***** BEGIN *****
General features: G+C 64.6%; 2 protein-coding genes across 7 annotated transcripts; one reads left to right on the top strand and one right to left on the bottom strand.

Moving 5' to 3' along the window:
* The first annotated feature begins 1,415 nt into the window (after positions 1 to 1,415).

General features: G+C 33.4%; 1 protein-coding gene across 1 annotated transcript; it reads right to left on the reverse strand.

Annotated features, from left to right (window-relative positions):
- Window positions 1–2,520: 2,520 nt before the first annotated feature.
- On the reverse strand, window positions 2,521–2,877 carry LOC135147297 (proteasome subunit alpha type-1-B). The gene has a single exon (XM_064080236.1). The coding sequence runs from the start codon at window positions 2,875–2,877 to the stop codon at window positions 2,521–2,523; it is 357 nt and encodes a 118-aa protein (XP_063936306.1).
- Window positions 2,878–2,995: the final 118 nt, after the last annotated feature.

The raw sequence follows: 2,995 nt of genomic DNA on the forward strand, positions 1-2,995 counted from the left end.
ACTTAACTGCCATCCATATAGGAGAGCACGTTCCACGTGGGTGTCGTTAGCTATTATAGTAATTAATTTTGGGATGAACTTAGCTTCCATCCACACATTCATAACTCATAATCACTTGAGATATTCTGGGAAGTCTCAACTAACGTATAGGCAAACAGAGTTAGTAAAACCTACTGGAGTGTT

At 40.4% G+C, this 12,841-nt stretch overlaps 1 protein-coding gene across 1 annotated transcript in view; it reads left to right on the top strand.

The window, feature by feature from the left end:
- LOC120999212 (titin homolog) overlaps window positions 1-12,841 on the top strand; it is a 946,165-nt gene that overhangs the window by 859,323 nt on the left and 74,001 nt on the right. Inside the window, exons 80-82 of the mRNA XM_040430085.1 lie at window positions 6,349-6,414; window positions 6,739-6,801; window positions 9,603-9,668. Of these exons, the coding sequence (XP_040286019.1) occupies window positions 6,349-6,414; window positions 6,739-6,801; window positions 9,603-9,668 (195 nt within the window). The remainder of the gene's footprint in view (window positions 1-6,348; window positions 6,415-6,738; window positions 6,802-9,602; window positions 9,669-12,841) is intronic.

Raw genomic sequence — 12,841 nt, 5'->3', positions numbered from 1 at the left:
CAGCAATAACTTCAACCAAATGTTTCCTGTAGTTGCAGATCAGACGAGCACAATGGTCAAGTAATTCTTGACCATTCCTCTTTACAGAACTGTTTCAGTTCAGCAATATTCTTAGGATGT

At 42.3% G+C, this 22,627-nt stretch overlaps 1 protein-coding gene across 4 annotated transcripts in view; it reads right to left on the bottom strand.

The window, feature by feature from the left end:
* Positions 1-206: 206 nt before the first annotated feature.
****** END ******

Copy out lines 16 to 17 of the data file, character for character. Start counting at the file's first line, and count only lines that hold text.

At 42.3% G+C, this 22,627-nt stretch overlaps 1 protein-coding gene across 4 annotated transcripts in view; it reads right to left on the bottom strand.

The window, feature by feature from the left end: